What good is a male God?
[ Warning: this post is a rant, my language and expression may not be coolly academic, but the issue is important, and my feelings are hot
Claude Mariottini, in a post "The Jewish Goddess
" drew my attention to a review in Forward
by Jay Michaelson ("The Jewish Goddess, Past and Present
") of two books, one that I know: William G. Dever Did God Have a Wife? Archeology And Folk Religion in Ancient Israel
Eerdmans, 2005 and the other I didn't Rami Shapiro The Divine Feminine in Biblical Wisdom Literature
Skylight Paths, 2005. Judging by the books, and the new one comes from a publisher I do not know, I assumed I'd learn little, but the topic is one I think important...
The review seems careful and fairly balanced, though it does not like the book that is new to me! But there is (at least) one statement I must challenge. If only because it is made too often as an assertion of fact, without support. It is contained in the throw away phrase "the familiar male God of the Hebrew and Christian Bibles"
. There ain't no such animal! Or at least there is but his name was Ba'al, or Moloch, or Mammon. The Bible regularly and strongly rants against
such male fathering gods, as it does less often and strongly (read Dever for the background or see Michaelson
for a biased though not unreasonable presentation) against their female counterparts, mothers and wives. But to claim that YHWH the God of the OT is male is just wrong! (The case of the "God and father of our Lord Jesus Christ" of the NT is more complex and needs at least a chapter or two to discuss).
God explicitly states in several places that human categories do NOT apply to the Godhead ("I am God and not a man" using אִישׁ 'ish
the usual word for a man (sometimes a bit like the English "man" also used of a human being of unspecified sex). (Num 23:19; 1 Sam 15:29; Hos 11:9 cf. Job 9:32 etc.) In the Hebrew Bible God is pictured in motherly ways about as seldom as "he" is in fatherly ones (both are rare, perhaps precisely to avoid association with pagan engendering and birthing 'gods'). Female pictures are not in general much rarer than male ones. So why does this myth persist that YHWH is seen by the Bible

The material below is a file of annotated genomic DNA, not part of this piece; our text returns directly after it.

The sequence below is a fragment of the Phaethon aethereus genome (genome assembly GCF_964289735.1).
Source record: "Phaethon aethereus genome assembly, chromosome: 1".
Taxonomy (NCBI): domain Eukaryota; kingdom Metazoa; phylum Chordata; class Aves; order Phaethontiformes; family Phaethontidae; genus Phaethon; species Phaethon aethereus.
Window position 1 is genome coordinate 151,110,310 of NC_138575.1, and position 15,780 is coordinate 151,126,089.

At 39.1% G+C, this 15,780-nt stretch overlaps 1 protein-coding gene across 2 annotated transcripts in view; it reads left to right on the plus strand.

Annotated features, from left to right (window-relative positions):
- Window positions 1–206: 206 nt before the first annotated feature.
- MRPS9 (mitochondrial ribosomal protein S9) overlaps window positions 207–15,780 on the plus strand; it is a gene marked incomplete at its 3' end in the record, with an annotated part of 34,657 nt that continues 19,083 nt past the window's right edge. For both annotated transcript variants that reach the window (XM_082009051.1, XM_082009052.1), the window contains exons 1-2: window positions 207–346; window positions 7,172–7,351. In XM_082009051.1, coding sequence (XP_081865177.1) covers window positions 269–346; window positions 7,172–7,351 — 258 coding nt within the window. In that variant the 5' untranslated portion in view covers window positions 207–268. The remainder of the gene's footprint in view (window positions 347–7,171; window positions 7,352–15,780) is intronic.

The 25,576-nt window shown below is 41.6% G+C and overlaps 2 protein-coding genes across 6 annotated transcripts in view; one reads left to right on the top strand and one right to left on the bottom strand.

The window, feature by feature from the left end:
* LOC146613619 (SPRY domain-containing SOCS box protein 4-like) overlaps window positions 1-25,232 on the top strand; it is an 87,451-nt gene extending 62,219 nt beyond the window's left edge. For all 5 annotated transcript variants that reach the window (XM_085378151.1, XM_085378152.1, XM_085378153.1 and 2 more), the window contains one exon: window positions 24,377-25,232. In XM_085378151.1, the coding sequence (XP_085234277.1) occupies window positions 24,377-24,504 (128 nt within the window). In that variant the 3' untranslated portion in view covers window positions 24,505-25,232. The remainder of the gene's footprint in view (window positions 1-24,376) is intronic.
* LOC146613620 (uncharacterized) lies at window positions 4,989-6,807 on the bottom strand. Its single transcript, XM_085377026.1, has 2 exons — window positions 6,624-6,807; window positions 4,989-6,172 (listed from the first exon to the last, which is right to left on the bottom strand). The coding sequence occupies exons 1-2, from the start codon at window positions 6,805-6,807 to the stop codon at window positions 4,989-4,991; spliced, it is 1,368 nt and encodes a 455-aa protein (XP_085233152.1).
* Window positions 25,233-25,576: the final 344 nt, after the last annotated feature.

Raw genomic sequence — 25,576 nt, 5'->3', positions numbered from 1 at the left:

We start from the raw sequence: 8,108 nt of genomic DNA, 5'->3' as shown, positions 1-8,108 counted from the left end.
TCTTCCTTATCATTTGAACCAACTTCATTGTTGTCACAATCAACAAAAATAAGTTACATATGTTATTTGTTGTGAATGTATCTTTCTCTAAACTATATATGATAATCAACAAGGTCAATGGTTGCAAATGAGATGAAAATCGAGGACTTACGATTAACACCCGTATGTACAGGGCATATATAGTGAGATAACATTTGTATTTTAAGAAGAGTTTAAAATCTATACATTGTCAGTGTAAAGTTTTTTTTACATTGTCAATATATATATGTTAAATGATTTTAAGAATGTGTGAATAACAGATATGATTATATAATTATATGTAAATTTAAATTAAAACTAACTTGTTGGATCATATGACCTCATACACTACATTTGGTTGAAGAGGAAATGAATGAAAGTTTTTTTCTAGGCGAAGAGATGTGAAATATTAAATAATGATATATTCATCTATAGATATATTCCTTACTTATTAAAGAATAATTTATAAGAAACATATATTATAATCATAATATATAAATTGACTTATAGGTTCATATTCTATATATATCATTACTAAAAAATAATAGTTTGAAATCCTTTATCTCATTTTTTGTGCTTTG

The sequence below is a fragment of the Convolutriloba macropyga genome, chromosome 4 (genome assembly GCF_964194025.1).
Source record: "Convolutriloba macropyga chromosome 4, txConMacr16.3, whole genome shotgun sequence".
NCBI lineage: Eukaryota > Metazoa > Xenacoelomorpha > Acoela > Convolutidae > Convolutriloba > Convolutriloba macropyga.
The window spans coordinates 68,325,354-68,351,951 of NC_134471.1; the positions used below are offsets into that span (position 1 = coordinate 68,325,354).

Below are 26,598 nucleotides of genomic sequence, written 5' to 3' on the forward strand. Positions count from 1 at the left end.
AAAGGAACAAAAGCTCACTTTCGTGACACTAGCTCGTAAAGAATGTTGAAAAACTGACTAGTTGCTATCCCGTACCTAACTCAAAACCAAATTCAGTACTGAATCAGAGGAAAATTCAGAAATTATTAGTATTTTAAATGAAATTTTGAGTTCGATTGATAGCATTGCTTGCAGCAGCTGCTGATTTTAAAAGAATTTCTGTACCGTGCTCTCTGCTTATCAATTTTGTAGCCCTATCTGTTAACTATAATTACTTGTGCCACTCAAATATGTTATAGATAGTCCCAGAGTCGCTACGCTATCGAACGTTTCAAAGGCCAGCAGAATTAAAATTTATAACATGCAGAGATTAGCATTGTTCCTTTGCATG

writers as male.
Perhaps it is because Christian (and Jewish?) tradition gradually turned God into a male?
The "Fathers of the Church" in the first millennium consistently taught that:
God is neither male nor female.
Sexual categories do not apply to the Godhead.
[NB knee-jerk-readers may like to notice that the second quote is from Jerome that renouned and often excoriated feminist theologian!
These sentiments are not isolated, nor mere slogans without implication, for "the fathers" were not ashamed to speak of God as mother.
Early Christian writers picture God's teaching as breast-feeding. This picture was common in the Hellenistic world, and Christian theologians took up verses from the Epistles speaking of apostles' feeding their readers with the "milk of the gospel" and extend them to God the source of this milk (i.e. 1 Pet 2:2-3; 1 Thess 2:7-8; 1 Cor 3:1-3 and Heb 5:12-13). They could even speak of "God's breasts"!
If a one parent family is less than a perfect expression of God's plan, then a male God who "fathers" is clearly less than God!
Idolatry is (somewhat) unbiblical, but thinking of God as male is simply idolatry!